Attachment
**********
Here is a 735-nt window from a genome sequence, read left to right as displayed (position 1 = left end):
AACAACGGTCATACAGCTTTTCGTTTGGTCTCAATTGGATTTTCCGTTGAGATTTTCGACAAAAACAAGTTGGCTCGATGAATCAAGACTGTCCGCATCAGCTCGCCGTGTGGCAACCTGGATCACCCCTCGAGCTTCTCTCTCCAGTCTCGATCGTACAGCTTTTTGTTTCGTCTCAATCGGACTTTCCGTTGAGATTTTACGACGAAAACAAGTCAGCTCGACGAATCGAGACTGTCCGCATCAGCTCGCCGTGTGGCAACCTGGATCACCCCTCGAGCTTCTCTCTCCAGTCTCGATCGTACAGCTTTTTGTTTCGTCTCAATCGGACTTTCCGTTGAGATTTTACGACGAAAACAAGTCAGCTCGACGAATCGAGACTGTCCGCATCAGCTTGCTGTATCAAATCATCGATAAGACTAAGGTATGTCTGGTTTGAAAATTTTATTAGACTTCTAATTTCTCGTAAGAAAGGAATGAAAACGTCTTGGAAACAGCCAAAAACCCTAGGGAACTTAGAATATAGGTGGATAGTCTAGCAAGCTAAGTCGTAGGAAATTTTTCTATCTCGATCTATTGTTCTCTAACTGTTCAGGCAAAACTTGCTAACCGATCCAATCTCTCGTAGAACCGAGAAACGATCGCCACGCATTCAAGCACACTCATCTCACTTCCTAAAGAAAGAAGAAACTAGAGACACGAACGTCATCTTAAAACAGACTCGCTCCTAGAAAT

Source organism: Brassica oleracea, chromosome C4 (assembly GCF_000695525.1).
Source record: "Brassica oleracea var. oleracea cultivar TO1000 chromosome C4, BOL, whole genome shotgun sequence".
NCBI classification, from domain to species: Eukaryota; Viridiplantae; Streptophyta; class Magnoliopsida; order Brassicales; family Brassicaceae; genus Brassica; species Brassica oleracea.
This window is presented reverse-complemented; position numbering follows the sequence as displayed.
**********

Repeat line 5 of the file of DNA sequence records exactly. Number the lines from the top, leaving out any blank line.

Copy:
NCBI classification, from domain to species: Eukaryota; Viridiplantae; Streptophyta; class Magnoliopsida; order Brassicales; family Brassicaceae; genus Brassica; species Brassica oleracea.